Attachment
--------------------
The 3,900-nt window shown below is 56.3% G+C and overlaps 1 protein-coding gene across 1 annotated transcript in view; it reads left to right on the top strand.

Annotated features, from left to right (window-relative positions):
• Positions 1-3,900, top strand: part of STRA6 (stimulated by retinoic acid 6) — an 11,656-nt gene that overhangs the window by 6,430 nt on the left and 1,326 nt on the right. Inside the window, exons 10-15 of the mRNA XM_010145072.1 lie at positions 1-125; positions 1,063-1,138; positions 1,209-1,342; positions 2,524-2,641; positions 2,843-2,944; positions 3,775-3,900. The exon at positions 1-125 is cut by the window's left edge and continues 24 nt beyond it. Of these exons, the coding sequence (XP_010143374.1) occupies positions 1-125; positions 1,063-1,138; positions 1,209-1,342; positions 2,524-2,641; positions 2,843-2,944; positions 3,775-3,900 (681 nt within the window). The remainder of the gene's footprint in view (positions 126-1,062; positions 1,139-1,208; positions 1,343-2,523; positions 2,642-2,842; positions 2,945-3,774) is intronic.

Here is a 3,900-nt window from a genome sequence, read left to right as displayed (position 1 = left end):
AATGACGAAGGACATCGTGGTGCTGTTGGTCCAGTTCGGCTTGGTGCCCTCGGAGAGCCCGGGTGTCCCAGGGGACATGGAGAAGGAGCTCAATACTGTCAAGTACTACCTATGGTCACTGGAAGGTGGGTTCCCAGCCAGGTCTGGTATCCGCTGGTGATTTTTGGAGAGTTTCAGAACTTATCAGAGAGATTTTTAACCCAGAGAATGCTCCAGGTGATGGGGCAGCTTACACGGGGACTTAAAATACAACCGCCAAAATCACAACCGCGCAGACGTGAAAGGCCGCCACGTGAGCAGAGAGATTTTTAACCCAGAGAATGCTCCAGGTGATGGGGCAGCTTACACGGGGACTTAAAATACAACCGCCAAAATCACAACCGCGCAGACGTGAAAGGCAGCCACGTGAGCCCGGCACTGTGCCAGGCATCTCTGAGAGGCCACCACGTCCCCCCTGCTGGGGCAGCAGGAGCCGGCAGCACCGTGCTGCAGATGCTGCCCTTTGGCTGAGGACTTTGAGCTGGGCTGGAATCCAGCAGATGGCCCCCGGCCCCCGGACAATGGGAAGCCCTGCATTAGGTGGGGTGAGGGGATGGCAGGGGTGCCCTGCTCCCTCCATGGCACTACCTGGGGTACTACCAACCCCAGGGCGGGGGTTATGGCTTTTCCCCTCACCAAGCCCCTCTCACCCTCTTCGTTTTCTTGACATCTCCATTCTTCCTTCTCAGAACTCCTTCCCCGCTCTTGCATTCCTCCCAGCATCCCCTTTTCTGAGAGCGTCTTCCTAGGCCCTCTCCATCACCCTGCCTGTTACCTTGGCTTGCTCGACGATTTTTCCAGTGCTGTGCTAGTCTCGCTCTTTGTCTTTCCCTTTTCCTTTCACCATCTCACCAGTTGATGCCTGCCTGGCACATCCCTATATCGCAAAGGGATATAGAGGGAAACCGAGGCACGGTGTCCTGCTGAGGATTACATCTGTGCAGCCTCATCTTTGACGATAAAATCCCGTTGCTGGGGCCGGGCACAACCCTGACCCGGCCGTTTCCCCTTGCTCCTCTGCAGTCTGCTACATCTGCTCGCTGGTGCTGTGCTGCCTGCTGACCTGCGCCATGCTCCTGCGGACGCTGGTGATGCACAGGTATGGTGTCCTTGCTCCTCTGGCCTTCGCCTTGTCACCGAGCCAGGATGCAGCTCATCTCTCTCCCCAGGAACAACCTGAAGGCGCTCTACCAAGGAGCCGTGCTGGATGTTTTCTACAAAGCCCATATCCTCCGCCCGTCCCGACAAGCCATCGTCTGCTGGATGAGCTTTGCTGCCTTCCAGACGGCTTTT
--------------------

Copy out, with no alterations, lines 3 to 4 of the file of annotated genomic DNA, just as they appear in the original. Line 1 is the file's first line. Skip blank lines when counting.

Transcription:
• Positions 1-3,900, top strand: part of STRA6 (stimulated by retinoic acid 6) — an 11,656-nt gene that overhangs the window by 6,430 nt on the left and 1,326 nt on the right. Inside the window, exons 10-15 of the mRNA XM_010145072.1 lie at positions 1-125; positions 1,063-1,138; positions 1,209-1,342; positions 2,524-2,641; positions 2,843-2,944; positions 3,775-3,900. The exon at positions 1-125 is cut by the window's left edge and continues 24 nt beyond it. Of these exons, the coding sequence (XP_010143374.1) occupies positions 1-125; positions 1,063-1,138; positions 1,209-1,342; positions 2,524-2,641; positions 2,843-2,944; positions 3,775-3,900 (681 nt within the window). The remainder of the gene's footprint in view (positions 126-1,062; positions 1,139-1,208; positions 1,343-2,523; positions 2,642-2,842; positions 2,945-3,774) is intronic.

Here is a 3,900-nt window from a genome sequence, read left to right as displayed (position 1 = left end):